Document dissected: The Life Archives
The Digital Panopticon’s Life Archives collect together multiple records – matched by hand and digital program – relating to the same individual.
The top left of the screen presents an overview of the ‘universal’ details of the individual who’s archive you are viewing. This information draws together fields that appear in multiple sources and don’t often change, such as birth date, adult height and physical description, and birth place.
Punishments appear in much the same way as trials in the life archives – a point on the timeline with a brief description and date. However, some of the punishment records included in archives like the ‘Founders and Survivors’ collections, or the parole licences, are actually made up of many documents. Information from these appear in a less prominent list below the punishment entry.
The archive summary in the top right of the screen tells you the total number of records in the archive, lists the individual record sets compiled in the archive, and the number of each kind of document, giving you an overview of your archive at a glance.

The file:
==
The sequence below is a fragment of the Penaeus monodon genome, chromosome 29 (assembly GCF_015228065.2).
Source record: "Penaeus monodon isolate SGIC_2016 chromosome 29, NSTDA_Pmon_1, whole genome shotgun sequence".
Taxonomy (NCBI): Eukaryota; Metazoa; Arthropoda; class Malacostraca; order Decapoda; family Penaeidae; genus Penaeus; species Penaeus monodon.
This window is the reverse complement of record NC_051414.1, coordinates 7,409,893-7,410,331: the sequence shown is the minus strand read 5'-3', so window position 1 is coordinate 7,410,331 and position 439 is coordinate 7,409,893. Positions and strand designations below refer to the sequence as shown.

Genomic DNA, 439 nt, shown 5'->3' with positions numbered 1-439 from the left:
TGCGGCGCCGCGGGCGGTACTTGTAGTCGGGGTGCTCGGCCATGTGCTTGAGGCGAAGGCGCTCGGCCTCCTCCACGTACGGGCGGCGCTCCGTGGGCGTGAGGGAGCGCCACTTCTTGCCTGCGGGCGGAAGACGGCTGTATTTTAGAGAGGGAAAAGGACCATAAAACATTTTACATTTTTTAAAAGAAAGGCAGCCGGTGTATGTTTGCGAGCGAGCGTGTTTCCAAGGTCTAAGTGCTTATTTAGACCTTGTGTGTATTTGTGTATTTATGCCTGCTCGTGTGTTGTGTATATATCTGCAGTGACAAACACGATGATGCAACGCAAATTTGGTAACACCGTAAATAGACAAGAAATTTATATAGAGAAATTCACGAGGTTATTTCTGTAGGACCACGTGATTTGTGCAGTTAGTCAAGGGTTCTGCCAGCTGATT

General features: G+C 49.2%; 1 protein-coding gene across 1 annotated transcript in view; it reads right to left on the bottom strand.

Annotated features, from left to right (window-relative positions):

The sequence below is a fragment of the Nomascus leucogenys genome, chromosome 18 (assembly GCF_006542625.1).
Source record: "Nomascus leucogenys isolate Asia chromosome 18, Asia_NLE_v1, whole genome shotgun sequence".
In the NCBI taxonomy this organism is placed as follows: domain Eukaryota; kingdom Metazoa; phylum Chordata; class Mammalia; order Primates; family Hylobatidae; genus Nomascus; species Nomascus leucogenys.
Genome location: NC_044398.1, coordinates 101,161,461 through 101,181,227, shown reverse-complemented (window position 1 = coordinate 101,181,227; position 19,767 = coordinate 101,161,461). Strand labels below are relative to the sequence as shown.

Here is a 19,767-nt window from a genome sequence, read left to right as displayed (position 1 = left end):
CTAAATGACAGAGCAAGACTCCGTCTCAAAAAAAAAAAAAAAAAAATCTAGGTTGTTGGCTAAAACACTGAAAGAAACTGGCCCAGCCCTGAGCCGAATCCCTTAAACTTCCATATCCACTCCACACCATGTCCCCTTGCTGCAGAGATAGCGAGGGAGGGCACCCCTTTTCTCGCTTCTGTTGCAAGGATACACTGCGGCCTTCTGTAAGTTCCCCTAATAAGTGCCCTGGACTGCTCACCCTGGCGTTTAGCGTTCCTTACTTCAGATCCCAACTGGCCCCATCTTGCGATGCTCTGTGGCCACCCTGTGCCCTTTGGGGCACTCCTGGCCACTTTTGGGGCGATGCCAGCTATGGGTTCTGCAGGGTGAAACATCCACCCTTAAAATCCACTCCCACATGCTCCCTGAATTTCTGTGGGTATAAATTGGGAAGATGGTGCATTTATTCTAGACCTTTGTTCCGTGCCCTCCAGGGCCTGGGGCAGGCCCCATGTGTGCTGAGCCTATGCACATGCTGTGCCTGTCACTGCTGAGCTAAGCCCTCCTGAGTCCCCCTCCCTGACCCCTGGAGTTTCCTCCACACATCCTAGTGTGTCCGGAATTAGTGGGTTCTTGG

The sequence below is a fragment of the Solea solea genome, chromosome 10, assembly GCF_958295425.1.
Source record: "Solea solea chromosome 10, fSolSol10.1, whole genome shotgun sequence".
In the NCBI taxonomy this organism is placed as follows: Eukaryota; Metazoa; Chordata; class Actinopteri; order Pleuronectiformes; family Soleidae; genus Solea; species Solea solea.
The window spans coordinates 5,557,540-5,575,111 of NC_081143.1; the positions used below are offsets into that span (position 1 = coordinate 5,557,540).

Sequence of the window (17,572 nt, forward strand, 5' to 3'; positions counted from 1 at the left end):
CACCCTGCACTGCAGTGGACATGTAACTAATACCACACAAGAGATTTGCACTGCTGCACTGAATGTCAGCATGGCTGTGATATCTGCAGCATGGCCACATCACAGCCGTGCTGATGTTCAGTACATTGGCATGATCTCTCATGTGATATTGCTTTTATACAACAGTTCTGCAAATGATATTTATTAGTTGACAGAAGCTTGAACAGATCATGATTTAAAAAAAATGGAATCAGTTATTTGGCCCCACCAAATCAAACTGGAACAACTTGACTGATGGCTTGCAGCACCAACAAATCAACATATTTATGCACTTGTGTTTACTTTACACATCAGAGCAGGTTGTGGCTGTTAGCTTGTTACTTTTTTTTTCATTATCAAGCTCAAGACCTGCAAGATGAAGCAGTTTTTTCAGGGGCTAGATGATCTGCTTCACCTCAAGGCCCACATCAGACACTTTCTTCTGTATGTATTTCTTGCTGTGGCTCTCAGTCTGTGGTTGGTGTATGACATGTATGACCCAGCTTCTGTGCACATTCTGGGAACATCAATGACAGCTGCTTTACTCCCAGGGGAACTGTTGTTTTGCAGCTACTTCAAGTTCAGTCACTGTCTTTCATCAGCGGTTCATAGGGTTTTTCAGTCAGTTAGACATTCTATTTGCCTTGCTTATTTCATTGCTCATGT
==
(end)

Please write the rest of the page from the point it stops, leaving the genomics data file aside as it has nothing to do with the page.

Criminal trials are a central component of the London convict archives. Trials from the Old Bailey, and those at other courts in the capital, appear in the timeline. Only a brief overview is given of trials in the timeline, but by clicking ‘more details’ to the right of each record, you can view a full transcription of the record entry.
At the far right of each archive entry, the ‘more details’ tab will take you out of the timeline view, and present a separate box for each transcribed record in the archive – along with full transcription and record references – in chronological order. This ‘global’ transcription shows all the information available from the archive.